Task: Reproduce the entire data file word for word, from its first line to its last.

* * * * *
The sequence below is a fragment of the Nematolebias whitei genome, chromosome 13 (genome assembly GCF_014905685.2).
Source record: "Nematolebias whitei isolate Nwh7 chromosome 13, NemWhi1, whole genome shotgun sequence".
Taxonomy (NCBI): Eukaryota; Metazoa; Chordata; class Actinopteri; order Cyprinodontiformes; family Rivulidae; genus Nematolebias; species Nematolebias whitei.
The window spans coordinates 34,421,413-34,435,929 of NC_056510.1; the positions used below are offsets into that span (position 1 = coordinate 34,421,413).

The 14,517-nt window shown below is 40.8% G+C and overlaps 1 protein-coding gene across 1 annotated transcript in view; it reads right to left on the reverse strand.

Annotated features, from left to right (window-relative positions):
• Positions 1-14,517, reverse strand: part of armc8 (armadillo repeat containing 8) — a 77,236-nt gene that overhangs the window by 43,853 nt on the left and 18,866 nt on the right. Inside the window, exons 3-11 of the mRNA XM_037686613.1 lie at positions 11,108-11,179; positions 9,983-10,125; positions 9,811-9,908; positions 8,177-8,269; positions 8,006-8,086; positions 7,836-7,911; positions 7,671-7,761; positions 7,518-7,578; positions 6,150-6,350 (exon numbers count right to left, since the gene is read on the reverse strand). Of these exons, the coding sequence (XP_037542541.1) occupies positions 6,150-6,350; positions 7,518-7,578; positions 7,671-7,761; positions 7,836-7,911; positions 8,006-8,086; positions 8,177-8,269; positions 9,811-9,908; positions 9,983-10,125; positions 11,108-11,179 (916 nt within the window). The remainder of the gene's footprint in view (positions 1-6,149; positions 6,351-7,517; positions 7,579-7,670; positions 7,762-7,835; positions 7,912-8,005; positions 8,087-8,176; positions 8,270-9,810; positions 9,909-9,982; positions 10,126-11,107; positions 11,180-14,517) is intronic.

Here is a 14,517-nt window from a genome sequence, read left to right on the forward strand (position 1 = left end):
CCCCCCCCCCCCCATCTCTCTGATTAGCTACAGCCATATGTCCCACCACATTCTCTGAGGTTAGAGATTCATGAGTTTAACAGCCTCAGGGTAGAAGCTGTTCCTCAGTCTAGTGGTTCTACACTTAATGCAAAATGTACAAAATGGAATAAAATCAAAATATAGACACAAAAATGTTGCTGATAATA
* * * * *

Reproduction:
The sequence below is a fragment of the Nematolebias whitei genome, chromosome 13 (genome assembly GCF_014905685.2).
Source record: "Nematolebias whitei isolate Nwh7 chromosome 13, NemWhi1, whole genome shotgun sequence".
Taxonomy (NCBI): Eukaryota; Metazoa; Chordata; class Actinopteri; order Cyprinodontiformes; family Rivulidae; genus Nematolebias; species Nematolebias whitei.
The window spans coordinates 34,421,413-34,435,929 of NC_056510.1; the positions used below are offsets into that span (position 1 = coordinate 34,421,413).

The 14,517-nt window shown below is 40.8% G+C and overlaps 1 protein-coding gene across 1 annotated transcript in view; it reads right to left on the reverse strand.

Annotated features, from left to right (window-relative positions):
• Positions 1-14,517, reverse strand: part of armc8 (armadillo repeat containing 8) — a 77,236-nt gene that overhangs the window by 43,853 nt on the left and 18,866 nt on the right. Inside the window, exons 3-11 of the mRNA XM_037686613.1 lie at positions 11,108-11,179; positions 9,983-10,125; positions 9,811-9,908; positions 8,177-8,269; positions 8,006-8,086; positions 7,836-7,911; positions 7,671-7,761; positions 7,518-7,578; positions 6,150-6,350 (exon numbers count right to left, since the gene is read on the reverse strand). Of these exons, the coding sequence (XP_037542541.1) occupies positions 6,150-6,350; positions 7,518-7,578; positions 7,671-7,761; positions 7,836-7,911; positions 8,006-8,086; positions 8,177-8,269; positions 9,811-9,908; positions 9,983-10,125; positions 11,108-11,179 (916 nt within the window). The remainder of the gene's footprint in view (positions 1-6,149; positions 6,351-7,517; positions 7,579-7,670; positions 7,762-7,835; positions 7,912-8,005; positions 8,087-8,176; positions 8,270-9,810; positions 9,909-9,982; positions 10,126-11,107; positions 11,180-14,517) is intronic.

Here is a 14,517-nt window from a genome sequence, read left to right on the forward strand (position 1 = left end):
CCCCCCCCCCCCCATCTCTCTGATTAGCTACAGCCATATGTCCCACCACATTCTCTGAGGTTAGAGATTCATGAGTTTAACAGCCTCAGGGTAGAAGCTGTTCCTCAGTCTAGTGGTTCTACACTTAATGCAAAATGTACAAAATGGAATAAAATCAAAATATAGACACAAAAATGTTGCTGATAATA